What if another incident with global implications (i.e. not a pandemic) were to hit your organization?
- Can you recover again with greater efficiency?
- Can you recover again at a lesser cost to the organization?
- Can you recover again with a different team?
- Can you even recover again?
For me, resilience is not the core principle of business continuity. The core principles should refer to what all these activities aim to achieve once they’re completed. To phrase it in another way, if these activities do not help achieve at least one of the core principles, why bother doing them in the first place?
At some point, the business continuity community needs to define these core principles so that practitioners, both present and future, all agree on a common path even though we may have different ways of getting there. We can argue on methodology and frameworks all day long but we can all agree that, despite these differences, we are all after the same thing – that is, to achieve our core principles.
To start the discussion, maybe our core principles may be described as follows:
"The implementation of the business continuity management programme shall endeavour to reduce the impact of an incident, recover the organization’s products and services and for these to be made available to all interested parties at the soonest possible time, as if the disruption never occurred."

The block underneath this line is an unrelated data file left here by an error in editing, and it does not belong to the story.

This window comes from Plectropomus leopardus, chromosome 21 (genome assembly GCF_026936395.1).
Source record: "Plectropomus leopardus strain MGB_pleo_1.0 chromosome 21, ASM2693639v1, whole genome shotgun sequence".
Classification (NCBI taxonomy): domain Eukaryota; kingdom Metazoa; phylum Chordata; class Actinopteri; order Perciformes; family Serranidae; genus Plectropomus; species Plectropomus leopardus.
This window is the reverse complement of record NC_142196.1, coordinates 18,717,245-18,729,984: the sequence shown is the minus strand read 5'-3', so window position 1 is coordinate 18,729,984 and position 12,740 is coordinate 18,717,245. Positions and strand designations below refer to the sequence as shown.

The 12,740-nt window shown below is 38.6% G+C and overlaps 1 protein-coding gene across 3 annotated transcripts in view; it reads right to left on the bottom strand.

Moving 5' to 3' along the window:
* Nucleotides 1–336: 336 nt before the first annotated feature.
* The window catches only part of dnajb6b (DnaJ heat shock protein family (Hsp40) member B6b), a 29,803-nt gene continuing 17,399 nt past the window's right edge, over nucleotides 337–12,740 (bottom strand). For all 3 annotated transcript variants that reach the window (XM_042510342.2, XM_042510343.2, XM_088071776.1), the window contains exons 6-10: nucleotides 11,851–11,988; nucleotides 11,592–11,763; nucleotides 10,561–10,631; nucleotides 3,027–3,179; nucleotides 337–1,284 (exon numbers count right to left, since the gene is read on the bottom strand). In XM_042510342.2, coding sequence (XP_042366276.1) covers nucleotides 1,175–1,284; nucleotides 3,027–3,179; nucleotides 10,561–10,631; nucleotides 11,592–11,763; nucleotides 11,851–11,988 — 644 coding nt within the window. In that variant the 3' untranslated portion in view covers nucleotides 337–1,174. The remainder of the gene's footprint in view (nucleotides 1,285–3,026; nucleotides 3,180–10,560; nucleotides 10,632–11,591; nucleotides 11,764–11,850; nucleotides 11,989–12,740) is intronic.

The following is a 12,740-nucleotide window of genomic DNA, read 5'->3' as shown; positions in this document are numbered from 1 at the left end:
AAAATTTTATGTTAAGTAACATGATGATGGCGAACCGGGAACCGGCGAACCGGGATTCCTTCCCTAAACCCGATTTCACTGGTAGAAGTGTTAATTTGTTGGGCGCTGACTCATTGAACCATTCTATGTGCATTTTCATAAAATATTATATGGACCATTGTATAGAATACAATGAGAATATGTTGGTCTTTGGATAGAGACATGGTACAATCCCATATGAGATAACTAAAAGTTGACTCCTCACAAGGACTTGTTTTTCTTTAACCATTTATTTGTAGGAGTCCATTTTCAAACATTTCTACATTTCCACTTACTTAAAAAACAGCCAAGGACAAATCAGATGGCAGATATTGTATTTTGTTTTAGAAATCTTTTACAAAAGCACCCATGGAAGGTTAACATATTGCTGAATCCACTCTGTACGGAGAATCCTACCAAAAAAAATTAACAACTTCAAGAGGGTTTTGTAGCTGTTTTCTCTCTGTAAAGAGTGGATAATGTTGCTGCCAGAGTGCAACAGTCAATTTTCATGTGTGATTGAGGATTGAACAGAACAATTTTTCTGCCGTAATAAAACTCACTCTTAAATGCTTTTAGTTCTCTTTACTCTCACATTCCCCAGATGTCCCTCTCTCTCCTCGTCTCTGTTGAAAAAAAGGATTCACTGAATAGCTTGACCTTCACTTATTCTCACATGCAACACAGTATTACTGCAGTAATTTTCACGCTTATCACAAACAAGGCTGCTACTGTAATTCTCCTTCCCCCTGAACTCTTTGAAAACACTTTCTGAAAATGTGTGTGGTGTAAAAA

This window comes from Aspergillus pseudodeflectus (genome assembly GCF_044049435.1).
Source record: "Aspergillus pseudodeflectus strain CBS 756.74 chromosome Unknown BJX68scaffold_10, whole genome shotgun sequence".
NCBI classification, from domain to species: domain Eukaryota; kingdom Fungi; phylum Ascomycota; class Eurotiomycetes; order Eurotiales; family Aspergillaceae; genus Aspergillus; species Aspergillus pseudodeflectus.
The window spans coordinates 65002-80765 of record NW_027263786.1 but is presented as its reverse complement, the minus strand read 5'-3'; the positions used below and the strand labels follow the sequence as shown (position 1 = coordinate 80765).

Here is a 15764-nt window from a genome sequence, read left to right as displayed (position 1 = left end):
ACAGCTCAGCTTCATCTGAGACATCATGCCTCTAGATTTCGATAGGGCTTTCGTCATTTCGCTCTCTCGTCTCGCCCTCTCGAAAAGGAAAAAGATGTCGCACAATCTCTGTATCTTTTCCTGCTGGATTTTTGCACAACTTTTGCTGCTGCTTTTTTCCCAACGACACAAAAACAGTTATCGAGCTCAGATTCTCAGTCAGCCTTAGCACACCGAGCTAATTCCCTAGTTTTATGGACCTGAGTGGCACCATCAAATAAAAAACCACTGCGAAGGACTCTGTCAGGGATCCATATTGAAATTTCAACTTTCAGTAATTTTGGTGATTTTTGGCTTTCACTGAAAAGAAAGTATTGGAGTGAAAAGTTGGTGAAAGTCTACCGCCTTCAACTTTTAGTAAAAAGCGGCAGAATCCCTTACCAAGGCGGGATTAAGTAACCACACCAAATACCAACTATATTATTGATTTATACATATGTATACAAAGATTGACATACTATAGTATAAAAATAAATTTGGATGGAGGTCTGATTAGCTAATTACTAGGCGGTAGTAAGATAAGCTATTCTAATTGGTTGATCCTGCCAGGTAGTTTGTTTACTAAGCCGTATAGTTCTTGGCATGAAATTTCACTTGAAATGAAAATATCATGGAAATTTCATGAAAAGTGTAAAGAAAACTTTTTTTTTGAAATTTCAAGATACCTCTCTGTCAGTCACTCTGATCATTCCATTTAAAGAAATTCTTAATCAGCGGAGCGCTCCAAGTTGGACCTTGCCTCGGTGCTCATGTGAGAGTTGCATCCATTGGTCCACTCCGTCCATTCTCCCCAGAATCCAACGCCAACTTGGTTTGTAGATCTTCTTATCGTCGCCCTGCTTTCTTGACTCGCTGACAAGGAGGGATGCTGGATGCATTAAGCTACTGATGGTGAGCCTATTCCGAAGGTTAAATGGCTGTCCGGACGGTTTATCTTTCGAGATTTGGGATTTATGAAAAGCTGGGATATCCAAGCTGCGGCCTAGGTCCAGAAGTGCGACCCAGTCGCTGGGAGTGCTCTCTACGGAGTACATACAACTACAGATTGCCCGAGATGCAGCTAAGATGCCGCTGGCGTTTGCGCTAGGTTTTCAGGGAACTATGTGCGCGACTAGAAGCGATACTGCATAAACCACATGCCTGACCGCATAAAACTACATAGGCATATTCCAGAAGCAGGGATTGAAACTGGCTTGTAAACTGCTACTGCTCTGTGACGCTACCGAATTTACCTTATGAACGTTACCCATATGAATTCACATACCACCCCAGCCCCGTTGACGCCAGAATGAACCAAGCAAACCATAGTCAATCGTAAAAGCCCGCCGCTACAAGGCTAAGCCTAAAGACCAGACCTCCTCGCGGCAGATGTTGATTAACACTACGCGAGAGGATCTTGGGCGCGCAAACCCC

The core principles of business continuity are:
Reduce the impact of incidents
The principle of reducing impact revolves around identifying what factors can disrupt your business, recognizing its impact and formulating strategies on how to recover from the incident at the soonest possible time.
Reduce the time of disruptions
The longer the disruption, the greater the damage. Damage may come in the form of financial loss, negative impact to reputation, loss of investor confidence, and the like. This is what we want to avoid in the principle of reducing time.
Regaining your organization’s operations at the soonest possible time can project a level of confidence to all interested parties that the organization and its management are very much prepared for and are in control of the incident.